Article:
After the specious boom came the financial bust, dramatically described in Julián Martel’s novel, La bolsa, written after the Baring Crisis of 1890 when Argentina was forced to declare bankruptcy, an outcome that left it with expensively refinanced loans and the loss of nearly all of its railways. Beckman’s reading of the novel demystifies the role of the supposedly disinterested narrator as an uncontaminated witness, able to separate truth from the corruption that contributed to the crash. In her reading, La bolsa aims to restore confidence rather than offer solutions to the crisis and tendentiously holds up for criticism the caricaturesque figure of the moneylending Jew while sparing the British speculators who, according to one character, “are bringing their capital with a confidence that honors us.” Thus Beckman argues, the collapse described by Martel can be attributed to Jewish capitalism and not to the British, whose economic interests in Argentina went on to prosper. In Beckman’s account, real events are often just as amazing as fiction. Even more astounding than the narrativization of Argentina’s collapse is the ghostly tale of Colombia’s Banco Nacional that, even after it had been liquidated and had run out of the appropriate paper for printing money, continued to print and circulate money, now stamped on paper used for chocolate wrappers.  

The early twentieth century saw a proliferation of novels dedicated to single export products – tin, rubber, bananas--betraying a preoccupation with the dependence of societies on the single export commody that “cannot be dismissed on the grounds of literary naiveté or documentary realism.” Here she focuses on the Colombian novel, La vorágine whose poet protagonist, Arturo Cova, after eloping with his girlfriend, Alicia, loses her to a trafficker and then tries to follow her tracks into the jungle. Here he confronts the horror not only of nature but of rubber extraction. The novel with its changing narrators, the “poetic” outbursts and the references to counterfeiting that shed doubt on “the practices of representation within a larger economic context” is a strange amalgam of protest and poetry. Rivera himself had spent time in the Amazon region, mapping boundaries on behalf of the Colombian government in an area where boundaries were difficult to determine. Beckman’s perceptive analysis highlights the brutal violence of rubber extraction while noting that Rivera himself was scarcely a wholehearted critic of the foreign exploitation of the Amazon. Indeed one of his letters reveals that he tried introduce himself to Henry Ford though he did not live to see Fordlandia, “the grotesque copy of American suburban life” that Ford wanted to create in the Brazilian Amazon.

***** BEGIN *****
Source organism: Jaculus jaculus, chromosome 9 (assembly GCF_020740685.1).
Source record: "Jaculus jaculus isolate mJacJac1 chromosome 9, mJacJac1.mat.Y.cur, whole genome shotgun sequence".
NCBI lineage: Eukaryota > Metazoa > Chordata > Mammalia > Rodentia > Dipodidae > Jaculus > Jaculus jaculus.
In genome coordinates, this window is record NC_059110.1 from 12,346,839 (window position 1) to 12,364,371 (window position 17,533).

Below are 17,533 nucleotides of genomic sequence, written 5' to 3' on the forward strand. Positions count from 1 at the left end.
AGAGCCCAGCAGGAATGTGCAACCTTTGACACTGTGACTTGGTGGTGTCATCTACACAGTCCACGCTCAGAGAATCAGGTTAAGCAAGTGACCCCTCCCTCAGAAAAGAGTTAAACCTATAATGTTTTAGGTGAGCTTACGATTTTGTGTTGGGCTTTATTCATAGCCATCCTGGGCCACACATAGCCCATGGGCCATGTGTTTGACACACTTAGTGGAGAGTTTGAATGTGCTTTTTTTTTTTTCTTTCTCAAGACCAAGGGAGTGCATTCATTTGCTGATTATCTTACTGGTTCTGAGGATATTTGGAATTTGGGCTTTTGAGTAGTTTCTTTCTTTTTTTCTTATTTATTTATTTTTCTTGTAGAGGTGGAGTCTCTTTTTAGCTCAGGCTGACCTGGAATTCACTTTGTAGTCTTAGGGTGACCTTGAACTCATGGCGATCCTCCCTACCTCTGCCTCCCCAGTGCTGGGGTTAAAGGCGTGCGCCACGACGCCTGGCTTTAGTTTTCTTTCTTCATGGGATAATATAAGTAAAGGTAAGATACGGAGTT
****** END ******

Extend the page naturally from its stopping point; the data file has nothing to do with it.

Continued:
Beckman terms “export reverie” the dream of a prosperous future through the exportation of “the gifts of nature” and the lyrical strains in which it was expressed. One such gift of nature, the banana, figured in a speech given by the Colombian Liberal, General Rafael Uribe Uribe at a conference on “el banano” whose export he saw as a key to prosperity. Uribe Uribe was the inspiration for José Arcadio Buendía, the patriarch of García Márquez’s novel, Cien años de soledad.“ Beckman argues, “the very legends Uribe Uribe sets down in his speech reappear in García Márquez’s novel as key elements of his story.” Here, I suspect, she may be pushing her point too far although even if it is so, it does not diminish the achievement of a book that is nothing if not groundbreaking.


Jean Franco is Professor Emerita of English and Comparative Literature at Columbia University. She is the winner of the 1996 PEN award for lifetime contribution to disseminating Latin American literature in English, and has been recognized by both the Chilean and Venezuelan governments with the Gabriela Mistral Medal and the Andres Bello Medal for advancing literary scholarship on Latin American literature in the United States. Her previous books include Plotting Women: Gender and Representation in MexicoCésar Vallejo: The Dialectics of Poetry and Silence, and A Literary History of Spain and Spanish.